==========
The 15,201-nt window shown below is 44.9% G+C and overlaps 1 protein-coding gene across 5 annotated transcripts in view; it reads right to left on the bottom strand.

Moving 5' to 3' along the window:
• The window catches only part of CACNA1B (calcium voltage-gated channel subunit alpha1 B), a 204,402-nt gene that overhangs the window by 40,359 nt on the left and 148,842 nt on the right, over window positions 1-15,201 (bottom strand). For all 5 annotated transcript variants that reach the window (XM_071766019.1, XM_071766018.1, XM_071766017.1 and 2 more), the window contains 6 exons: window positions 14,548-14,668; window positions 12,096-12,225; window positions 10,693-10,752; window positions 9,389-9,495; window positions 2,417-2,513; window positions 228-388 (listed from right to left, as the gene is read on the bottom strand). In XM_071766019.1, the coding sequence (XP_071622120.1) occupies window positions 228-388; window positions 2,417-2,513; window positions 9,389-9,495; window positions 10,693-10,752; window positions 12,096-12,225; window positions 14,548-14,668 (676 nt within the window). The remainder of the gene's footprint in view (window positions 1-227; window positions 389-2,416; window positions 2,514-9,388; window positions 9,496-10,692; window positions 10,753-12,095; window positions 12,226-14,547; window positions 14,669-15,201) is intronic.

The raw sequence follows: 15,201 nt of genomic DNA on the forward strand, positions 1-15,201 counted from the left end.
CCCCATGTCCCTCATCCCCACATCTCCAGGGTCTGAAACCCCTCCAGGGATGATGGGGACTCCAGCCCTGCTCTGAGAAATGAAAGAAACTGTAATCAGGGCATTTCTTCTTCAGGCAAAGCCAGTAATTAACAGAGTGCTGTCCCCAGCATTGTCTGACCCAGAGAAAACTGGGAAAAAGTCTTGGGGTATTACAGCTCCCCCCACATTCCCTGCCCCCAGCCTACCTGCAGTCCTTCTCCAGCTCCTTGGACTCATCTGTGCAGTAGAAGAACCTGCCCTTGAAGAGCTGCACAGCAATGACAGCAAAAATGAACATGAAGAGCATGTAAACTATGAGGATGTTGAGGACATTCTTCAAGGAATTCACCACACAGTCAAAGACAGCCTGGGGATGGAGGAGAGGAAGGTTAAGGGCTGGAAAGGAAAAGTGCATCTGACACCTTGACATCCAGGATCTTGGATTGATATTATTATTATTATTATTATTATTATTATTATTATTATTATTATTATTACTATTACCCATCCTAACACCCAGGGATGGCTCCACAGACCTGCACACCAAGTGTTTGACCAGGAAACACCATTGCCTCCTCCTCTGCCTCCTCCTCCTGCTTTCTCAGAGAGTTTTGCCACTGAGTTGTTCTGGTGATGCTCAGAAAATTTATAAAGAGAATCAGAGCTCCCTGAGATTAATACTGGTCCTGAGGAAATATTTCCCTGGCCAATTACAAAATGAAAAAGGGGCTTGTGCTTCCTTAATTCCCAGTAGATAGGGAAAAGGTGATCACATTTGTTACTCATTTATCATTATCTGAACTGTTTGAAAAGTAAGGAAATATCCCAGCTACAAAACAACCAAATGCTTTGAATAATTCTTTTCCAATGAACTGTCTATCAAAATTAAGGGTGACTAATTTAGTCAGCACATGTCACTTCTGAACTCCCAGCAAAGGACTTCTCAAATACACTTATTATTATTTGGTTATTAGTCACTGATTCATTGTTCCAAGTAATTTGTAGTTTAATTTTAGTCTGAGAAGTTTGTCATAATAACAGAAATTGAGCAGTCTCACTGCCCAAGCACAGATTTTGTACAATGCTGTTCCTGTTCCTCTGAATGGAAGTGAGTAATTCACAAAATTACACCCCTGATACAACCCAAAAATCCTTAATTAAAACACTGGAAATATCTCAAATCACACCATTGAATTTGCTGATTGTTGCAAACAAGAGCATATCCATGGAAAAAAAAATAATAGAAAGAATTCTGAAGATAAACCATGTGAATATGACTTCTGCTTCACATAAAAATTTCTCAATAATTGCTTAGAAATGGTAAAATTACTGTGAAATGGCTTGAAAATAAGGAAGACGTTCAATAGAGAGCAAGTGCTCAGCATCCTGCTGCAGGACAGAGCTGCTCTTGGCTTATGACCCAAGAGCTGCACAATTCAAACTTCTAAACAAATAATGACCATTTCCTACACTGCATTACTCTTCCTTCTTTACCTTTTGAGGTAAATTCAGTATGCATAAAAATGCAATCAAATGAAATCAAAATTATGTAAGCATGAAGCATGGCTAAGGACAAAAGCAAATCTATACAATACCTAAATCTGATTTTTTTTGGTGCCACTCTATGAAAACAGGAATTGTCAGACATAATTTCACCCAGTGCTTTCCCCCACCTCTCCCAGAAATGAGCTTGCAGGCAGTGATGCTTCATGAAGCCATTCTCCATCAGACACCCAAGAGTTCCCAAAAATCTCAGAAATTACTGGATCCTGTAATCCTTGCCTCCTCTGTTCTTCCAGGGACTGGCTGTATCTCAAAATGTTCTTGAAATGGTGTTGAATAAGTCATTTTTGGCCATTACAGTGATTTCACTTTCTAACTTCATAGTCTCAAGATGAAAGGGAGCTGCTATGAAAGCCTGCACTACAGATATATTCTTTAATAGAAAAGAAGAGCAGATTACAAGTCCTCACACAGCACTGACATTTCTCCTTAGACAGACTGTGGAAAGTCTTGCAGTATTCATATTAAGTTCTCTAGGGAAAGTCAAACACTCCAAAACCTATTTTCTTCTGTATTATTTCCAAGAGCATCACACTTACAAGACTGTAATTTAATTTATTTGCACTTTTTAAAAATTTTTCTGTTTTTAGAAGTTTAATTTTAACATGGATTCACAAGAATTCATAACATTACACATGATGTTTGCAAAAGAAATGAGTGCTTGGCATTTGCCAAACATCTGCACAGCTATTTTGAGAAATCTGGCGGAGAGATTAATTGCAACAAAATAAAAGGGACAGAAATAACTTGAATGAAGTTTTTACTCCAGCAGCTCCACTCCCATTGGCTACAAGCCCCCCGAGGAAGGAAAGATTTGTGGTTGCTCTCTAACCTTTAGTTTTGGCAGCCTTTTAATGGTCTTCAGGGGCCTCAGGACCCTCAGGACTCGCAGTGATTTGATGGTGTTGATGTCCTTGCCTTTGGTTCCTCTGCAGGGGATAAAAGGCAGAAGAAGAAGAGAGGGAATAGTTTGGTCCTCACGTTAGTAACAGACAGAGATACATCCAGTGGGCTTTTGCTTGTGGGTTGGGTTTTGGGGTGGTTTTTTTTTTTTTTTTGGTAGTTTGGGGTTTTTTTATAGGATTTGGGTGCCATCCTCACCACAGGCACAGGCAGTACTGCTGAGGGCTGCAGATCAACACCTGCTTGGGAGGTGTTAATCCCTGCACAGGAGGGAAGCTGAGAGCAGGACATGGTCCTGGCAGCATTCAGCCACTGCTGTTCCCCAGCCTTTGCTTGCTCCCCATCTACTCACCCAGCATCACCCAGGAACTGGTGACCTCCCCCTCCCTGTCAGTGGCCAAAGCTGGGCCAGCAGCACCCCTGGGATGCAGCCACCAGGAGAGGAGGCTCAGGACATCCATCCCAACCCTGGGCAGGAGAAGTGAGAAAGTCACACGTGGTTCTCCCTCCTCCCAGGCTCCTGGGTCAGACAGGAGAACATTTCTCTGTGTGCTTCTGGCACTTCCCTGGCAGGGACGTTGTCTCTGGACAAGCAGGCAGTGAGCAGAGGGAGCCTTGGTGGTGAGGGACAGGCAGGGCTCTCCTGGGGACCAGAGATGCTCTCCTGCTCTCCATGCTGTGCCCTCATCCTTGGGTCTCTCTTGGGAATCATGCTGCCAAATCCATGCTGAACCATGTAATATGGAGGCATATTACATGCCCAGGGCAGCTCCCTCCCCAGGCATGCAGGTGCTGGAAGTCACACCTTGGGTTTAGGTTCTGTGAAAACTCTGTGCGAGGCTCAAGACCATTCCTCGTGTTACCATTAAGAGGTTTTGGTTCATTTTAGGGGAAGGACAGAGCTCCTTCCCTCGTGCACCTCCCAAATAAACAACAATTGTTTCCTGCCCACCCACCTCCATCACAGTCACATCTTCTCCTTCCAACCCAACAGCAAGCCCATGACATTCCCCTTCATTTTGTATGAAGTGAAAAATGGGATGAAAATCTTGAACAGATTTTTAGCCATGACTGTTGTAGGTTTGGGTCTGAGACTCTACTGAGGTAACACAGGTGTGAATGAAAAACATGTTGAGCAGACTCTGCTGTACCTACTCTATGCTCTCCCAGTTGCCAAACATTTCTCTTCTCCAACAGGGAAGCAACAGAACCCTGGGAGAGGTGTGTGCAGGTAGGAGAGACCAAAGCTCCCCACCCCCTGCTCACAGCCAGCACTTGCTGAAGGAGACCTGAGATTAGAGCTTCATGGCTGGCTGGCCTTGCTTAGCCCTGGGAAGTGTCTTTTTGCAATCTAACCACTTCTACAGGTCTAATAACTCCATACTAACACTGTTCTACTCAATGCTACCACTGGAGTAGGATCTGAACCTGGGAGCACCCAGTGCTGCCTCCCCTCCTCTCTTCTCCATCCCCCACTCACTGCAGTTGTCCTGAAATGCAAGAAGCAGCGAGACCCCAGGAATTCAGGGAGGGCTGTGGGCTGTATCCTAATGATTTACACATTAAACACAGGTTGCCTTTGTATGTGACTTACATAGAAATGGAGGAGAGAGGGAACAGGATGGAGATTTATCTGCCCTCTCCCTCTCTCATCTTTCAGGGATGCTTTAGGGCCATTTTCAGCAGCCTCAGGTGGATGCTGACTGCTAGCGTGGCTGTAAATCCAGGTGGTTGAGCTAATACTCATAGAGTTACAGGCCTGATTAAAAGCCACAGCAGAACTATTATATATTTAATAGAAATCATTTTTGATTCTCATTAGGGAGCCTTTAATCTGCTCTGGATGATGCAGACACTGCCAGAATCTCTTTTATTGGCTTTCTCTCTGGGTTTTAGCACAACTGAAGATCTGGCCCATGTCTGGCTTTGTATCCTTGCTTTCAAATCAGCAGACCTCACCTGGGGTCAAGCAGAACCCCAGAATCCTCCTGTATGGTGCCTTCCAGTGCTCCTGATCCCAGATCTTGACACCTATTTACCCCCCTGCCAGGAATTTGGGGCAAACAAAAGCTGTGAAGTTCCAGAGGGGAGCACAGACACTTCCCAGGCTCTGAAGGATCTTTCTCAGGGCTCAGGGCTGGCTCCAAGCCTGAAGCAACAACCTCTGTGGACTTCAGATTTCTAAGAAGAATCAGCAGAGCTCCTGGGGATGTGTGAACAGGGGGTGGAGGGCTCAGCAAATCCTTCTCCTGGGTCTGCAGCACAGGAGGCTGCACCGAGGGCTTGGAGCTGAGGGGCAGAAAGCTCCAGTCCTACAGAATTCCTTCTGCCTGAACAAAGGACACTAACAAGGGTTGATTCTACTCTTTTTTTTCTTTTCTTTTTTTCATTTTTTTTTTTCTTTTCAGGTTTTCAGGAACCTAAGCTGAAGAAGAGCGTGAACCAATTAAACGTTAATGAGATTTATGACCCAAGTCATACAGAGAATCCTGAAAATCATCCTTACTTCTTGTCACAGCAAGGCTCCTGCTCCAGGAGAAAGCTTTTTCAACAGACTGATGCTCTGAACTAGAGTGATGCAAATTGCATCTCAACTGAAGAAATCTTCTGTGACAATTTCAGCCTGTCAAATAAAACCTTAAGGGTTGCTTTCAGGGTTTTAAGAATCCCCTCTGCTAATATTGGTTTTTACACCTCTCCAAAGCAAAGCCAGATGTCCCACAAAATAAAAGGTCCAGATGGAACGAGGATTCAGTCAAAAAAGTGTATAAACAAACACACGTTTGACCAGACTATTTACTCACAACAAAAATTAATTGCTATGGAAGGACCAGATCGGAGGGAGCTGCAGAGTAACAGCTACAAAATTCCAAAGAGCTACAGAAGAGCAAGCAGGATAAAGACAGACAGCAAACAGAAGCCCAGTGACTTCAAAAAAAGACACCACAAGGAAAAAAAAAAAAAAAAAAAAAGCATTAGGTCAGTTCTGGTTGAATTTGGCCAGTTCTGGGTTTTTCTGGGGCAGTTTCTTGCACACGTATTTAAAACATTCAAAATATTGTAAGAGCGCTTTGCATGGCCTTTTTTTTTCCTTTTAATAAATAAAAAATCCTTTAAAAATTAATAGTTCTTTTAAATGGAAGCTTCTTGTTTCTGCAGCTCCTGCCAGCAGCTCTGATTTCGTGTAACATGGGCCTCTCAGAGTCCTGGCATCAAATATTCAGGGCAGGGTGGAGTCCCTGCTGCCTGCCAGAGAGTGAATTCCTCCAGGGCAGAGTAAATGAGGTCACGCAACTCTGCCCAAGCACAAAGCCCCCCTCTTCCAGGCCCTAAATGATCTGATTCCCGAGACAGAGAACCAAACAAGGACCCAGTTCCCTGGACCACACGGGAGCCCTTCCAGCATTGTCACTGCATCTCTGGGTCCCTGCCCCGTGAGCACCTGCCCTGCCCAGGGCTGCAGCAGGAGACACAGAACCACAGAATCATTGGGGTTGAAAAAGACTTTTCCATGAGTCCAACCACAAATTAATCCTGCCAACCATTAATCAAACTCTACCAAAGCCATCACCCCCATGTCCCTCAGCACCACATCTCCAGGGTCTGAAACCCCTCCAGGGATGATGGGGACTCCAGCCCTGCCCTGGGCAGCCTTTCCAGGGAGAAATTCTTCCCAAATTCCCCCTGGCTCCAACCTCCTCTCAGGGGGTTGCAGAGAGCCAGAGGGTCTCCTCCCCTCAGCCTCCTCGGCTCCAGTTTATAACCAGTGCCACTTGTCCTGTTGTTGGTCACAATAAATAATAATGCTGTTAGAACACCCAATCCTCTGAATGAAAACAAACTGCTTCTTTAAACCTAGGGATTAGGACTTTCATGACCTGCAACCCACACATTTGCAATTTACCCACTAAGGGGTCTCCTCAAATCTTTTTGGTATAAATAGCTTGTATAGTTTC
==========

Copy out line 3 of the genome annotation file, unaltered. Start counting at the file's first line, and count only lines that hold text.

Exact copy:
• The window catches only part of CACNA1B (calcium voltage-gated channel subunit alpha1 B), a 204,402-nt gene that overhangs the window by 40,359 nt on the left and 148,842 nt on the right, over window positions 1-15,201 (bottom strand). For all 5 annotated transcript variants that reach the window (XM_071766019.1, XM_071766018.1, XM_071766017.1 and 2 more), the window contains 6 exons: window positions 14,548-14,668; window positions 12,096-12,225; window positions 10,693-10,752; window positions 9,389-9,495; window positions 2,417-2,513; window positions 228-388 (listed from right to left, as the gene is read on the bottom strand). In XM_071766019.1, the coding sequence (XP_071622120.1) occupies window positions 228-388; window positions 2,417-2,513; window positions 9,389-9,495; window positions 10,693-10,752; window positions 12,096-12,225; window positions 14,548-14,668 (676 nt within the window). The remainder of the gene's footprint in view (window positions 1-227; window positions 389-2,416; window positions 2,514-9,388; window positions 9,496-10,692; window positions 10,753-12,095; window positions 12,226-14,547; window positions 14,669-15,201) is intronic.